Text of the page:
If the Trump side asks Japan for the launch of negotiations on concluding a bilateral trade agreement, Abe plans to tell the new US leader that Japan wants to continue talks between relevant agencies of the two countries, according to his draft policy on the meeting.
At the bilateral summit, the first since Trump took office on Jan. 20, Abe is set to unveil a comprehensive package designed to contribute to US economic growth, hoping that Trump will not focus on specific sticky areas, such as automobile trade, informed sources said.
The package will likely feature Japan’s plans to expand imports of liquefied natural gas from the United States and make public-private investment in US high-speed train projects, with the aim of helping create some 700,000 jobs in the country.
But Trump may make tough demands, following Tuesday’s US trade data showing that Japan was the second-largest contributor to the US goods trade deficit in 2016, up from third place in 2015, the sources said.
Under his “America First” policy, Trump has vowed to eliminate the US trade deficit and increase jobs. In response to Trump’s recent criticism of Japan for unfair automobile trade, Abe plans to explain that Japan no longer sets tariffs or nontariff trade barriers for US vehicles, the sources said.
Abe also plans to seek Trump’s understanding by pointing out that Japanese automakers have created some 1.5 million jobs in the United States.
Meanwhile, the prime minister is likely to avoid in-depth talks on the Trans-Pacific Partnership, after the Trump administration recently ordered the United States’ withdrawal from the multilateral free trade pact, the sources said. The TPP issue may irritate Trump, a Japanese government official said.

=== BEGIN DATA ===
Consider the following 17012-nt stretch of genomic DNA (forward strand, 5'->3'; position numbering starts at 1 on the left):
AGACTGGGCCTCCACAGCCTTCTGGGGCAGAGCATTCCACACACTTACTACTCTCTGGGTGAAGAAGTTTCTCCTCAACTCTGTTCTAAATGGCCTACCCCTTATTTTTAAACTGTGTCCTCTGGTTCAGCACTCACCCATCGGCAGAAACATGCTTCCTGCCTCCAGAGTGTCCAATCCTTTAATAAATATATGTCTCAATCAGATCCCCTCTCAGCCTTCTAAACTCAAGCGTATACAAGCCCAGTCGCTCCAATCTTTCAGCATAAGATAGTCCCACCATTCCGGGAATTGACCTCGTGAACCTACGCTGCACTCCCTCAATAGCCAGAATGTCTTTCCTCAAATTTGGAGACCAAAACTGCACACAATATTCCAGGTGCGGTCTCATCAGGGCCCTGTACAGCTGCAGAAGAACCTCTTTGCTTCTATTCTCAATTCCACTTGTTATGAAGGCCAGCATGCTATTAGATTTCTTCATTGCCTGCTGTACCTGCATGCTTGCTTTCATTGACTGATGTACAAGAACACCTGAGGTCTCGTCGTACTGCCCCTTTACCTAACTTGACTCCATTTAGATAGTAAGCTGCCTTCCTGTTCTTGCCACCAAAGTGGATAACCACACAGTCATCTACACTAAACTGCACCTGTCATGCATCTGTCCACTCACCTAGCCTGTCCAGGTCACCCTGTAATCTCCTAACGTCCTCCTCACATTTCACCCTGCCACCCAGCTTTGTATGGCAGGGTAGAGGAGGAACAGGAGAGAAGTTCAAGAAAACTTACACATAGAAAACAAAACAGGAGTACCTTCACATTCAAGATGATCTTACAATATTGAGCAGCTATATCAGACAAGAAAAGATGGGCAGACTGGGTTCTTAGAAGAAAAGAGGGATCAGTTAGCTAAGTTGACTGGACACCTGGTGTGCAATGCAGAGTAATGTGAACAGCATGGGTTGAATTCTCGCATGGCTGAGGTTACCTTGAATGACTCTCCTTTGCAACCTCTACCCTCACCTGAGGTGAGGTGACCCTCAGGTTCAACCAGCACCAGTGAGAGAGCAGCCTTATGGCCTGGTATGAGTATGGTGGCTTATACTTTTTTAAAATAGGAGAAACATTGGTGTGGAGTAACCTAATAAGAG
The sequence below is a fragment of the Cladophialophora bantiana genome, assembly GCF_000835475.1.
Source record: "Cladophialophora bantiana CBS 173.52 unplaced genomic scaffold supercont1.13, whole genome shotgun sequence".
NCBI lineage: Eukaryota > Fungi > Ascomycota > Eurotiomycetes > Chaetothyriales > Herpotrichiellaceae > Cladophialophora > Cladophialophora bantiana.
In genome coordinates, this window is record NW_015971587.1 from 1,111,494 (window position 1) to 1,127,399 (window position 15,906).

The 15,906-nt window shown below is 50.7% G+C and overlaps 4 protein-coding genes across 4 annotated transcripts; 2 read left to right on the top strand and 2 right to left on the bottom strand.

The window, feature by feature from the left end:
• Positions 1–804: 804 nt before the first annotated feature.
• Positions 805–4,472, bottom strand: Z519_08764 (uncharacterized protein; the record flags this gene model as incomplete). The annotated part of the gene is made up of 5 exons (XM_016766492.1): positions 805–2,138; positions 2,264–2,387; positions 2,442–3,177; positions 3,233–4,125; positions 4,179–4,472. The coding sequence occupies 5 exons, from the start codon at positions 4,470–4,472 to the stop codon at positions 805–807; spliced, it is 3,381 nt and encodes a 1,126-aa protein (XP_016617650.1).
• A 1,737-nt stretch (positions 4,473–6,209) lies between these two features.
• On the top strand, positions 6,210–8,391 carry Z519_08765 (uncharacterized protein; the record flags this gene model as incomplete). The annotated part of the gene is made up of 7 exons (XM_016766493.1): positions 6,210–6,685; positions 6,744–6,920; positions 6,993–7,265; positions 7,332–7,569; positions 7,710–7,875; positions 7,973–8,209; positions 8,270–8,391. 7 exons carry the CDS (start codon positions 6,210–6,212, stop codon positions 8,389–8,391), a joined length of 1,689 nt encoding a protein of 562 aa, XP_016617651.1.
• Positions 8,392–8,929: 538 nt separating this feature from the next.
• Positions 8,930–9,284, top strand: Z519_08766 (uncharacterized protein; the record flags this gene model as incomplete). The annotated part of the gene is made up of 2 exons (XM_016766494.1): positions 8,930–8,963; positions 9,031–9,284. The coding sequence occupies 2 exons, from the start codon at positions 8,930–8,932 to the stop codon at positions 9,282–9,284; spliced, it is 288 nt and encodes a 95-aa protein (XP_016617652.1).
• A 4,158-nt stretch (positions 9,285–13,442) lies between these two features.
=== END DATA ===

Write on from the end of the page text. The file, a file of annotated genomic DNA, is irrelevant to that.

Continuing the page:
During his visit to Japan last week, US Defense Secretary James Mattis confirmed at his meetings with Abe and Japanese Defense Minister Tomomi Inada that Article 5 of the US-Japan security treaty, which stipulates US obligations to defend territories under Japan’s administration, covers the Japanese-controlled Senkaku Islands in the East China Sea, claimed by China.
Mattis also hailed Tokyo’s host-nation financial support for US forces in Japan. Still, some Japanese government officials are concerned that Trump may link security and trade issues.
Following the summit, Abe and Trump will hold a joint press conference and then continue talks over lunch on Friday.
Later in the day, they will fly together to Palm Beach in Florida aboard the Air Force One presidential jet and visit Trump’s vacation home there for a dinner, also to be attended by their wives.
On Saturday, Trump and Abe plan to play golf and have dinner together. According to the Japanese Foreign Ministry, it will be the first time for the leaders of the two countries to shoot a round of golf since 1957, when then Japanese Prime Minister Nobusuke Kishi and then US President Dwight Eisenhower played golf together.
It is unusual for a Japanese prime minister and a US president to hold talks for two consecutive days. Abe will return home on Monday. (Jiji Press)